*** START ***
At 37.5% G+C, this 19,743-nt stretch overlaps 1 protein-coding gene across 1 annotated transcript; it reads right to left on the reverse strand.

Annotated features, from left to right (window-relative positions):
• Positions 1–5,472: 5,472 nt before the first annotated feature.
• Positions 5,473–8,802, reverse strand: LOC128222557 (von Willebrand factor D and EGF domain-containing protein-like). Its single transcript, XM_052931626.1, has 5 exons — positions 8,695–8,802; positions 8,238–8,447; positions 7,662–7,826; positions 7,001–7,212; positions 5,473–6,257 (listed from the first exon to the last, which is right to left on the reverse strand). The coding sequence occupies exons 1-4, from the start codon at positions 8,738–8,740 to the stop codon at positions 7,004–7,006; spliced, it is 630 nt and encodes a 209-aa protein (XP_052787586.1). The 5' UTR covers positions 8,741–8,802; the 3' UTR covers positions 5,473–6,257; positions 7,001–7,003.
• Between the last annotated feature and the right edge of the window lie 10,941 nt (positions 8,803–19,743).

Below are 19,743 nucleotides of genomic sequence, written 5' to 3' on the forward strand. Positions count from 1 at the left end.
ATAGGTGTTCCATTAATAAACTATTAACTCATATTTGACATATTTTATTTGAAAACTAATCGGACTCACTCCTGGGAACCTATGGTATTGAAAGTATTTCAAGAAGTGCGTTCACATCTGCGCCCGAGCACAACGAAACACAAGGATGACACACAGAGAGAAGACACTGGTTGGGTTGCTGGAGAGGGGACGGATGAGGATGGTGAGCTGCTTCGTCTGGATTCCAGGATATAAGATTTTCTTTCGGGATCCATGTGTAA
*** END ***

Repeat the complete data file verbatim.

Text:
At 37.5% G+C, this 19,743-nt stretch overlaps 1 protein-coding gene across 1 annotated transcript; it reads right to left on the reverse strand.

Annotated features, from left to right (window-relative positions):
• Positions 1–5,472: 5,472 nt before the first annotated feature.
• Positions 5,473–8,802, reverse strand: LOC128222557 (von Willebrand factor D and EGF domain-containing protein-like). Its single transcript, XM_052931626.1, has 5 exons — positions 8,695–8,802; positions 8,238–8,447; positions 7,662–7,826; positions 7,001–7,212; positions 5,473–6,257 (listed from the first exon to the last, which is right to left on the reverse strand). The coding sequence occupies exons 1-4, from the start codon at positions 8,738–8,740 to the stop codon at positions 7,004–7,006; spliced, it is 630 nt and encodes a 209-aa protein (XP_052787586.1). The 5' UTR covers positions 8,741–8,802; the 3' UTR covers positions 5,473–6,257; positions 7,001–7,003.
• Between the last annotated feature and the right edge of the window lie 10,941 nt (positions 8,803–19,743).

Below are 19,743 nucleotides of genomic sequence, written 5' to 3' on the forward strand. Positions count from 1 at the left end.
ATAGGTGTTCCATTAATAAACTATTAACTCATATTTGACATATTTTATTTGAAAACTAATCGGACTCACTCCTGGGAACCTATGGTATTGAAAGTATTTCAAGAAGTGCGTTCACATCTGCGCCCGAGCACAACGAAACACAAGGATGACACACAGAGAGAAGACACTGGTTGGGTTGCTGGAGAGGGGACGGATGAGGATGGTGAGCTGCTTCGTCTGGATTCCAGGATATAAGATTTTCTTTCGGGATCCATGTGTAA